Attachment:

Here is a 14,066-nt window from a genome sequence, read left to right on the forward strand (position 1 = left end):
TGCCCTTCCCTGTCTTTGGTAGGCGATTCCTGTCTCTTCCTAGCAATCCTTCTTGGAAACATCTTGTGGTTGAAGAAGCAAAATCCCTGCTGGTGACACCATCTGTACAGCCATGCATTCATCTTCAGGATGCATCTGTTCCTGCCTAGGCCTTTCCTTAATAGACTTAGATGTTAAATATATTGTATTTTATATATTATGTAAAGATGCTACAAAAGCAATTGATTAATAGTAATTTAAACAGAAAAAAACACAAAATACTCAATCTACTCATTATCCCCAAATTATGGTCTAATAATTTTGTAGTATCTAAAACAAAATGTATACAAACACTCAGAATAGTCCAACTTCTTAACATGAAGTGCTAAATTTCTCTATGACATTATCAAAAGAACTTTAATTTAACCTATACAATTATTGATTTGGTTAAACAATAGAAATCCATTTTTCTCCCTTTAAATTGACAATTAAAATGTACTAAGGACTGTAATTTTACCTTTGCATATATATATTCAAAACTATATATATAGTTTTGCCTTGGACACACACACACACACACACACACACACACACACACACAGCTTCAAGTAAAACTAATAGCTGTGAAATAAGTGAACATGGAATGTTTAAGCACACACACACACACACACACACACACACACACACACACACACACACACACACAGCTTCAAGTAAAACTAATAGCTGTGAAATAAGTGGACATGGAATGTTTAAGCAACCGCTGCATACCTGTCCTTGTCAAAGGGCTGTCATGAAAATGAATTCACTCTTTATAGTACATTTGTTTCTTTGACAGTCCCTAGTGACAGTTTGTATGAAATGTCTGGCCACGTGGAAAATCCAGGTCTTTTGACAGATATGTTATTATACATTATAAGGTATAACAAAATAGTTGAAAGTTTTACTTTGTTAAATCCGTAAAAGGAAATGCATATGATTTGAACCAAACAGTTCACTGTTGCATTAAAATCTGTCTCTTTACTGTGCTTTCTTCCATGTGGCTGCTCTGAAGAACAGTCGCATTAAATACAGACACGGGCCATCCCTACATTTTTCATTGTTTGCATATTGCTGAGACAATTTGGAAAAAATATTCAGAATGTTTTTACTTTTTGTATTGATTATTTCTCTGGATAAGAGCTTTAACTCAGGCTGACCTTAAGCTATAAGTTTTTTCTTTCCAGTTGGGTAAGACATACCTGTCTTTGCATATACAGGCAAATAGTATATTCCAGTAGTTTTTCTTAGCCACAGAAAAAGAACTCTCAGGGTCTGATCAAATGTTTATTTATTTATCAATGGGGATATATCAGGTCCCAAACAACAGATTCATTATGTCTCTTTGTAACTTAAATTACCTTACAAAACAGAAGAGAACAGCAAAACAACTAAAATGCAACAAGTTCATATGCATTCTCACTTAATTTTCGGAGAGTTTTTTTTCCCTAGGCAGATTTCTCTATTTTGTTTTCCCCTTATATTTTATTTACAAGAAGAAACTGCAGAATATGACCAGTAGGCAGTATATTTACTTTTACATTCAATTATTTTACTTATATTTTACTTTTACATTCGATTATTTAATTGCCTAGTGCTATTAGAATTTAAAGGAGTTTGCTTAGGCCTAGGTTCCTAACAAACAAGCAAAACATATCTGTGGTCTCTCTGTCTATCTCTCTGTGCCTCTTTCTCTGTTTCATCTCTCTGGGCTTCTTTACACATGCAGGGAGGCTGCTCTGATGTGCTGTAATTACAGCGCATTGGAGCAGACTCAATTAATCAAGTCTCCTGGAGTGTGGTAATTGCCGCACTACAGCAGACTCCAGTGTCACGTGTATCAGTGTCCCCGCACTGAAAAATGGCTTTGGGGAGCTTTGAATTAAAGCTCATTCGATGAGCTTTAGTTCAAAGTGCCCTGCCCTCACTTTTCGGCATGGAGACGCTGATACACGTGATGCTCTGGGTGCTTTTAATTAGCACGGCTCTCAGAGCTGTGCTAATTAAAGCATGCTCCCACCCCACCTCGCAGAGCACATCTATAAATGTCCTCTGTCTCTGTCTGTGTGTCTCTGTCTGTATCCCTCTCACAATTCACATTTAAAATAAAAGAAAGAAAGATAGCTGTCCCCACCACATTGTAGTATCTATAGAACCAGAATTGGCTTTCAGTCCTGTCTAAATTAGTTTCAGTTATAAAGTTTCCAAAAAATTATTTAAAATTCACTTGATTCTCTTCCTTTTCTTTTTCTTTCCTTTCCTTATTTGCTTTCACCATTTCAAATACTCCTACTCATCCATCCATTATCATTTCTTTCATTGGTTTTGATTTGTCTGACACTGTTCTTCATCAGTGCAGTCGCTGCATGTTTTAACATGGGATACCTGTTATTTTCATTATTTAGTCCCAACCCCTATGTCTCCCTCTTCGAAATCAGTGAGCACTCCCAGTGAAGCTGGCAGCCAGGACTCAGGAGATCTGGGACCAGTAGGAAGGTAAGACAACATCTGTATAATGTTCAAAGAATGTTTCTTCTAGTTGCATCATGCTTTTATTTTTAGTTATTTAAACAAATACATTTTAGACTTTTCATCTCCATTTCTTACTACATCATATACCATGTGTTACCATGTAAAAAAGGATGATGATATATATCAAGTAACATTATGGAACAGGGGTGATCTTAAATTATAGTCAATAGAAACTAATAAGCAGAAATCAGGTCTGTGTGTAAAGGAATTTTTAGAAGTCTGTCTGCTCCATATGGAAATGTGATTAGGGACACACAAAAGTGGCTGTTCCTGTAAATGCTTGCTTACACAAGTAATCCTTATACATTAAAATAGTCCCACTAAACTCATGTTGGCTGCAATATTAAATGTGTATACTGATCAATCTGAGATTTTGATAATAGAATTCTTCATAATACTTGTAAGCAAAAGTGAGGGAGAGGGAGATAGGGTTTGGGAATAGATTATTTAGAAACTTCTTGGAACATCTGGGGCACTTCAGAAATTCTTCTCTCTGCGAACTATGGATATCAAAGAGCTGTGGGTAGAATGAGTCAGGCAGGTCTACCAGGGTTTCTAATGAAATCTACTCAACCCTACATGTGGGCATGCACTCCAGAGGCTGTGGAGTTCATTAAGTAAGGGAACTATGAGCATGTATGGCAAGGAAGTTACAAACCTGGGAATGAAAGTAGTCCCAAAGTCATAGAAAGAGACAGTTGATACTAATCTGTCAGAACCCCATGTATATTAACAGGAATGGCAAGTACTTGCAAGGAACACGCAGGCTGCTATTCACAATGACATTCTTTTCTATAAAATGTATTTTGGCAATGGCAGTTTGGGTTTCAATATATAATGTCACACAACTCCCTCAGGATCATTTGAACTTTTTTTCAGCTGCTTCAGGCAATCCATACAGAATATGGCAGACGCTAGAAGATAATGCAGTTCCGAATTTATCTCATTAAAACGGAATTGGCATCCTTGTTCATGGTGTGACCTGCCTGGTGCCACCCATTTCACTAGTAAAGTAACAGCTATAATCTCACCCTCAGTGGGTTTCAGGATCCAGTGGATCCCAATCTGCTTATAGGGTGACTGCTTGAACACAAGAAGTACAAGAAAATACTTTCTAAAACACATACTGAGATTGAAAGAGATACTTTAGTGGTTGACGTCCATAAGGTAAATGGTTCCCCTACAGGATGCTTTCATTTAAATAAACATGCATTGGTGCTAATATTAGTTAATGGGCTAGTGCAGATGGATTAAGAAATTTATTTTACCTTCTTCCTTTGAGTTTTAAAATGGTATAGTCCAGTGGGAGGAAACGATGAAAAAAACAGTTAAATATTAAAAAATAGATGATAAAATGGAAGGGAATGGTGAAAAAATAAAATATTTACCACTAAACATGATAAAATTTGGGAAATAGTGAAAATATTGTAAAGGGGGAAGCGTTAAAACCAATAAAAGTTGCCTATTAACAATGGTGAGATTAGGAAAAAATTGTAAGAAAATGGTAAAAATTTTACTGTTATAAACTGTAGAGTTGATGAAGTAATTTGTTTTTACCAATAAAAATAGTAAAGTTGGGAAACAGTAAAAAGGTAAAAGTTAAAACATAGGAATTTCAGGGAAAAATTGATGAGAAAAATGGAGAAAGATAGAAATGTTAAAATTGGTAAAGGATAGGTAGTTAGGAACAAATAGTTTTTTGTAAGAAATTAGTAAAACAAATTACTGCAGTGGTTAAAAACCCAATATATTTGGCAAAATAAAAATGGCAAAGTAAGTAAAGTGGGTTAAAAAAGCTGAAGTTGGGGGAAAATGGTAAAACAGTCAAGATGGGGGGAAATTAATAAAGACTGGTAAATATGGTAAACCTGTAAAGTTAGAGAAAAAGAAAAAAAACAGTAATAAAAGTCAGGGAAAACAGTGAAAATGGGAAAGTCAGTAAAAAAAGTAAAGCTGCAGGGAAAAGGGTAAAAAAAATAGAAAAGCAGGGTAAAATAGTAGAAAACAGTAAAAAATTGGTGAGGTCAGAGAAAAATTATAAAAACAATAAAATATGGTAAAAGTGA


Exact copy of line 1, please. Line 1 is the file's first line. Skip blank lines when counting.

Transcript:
Here is a 14,066-nt window from a genome sequence, read left to right on the forward strand (position 1 = left end):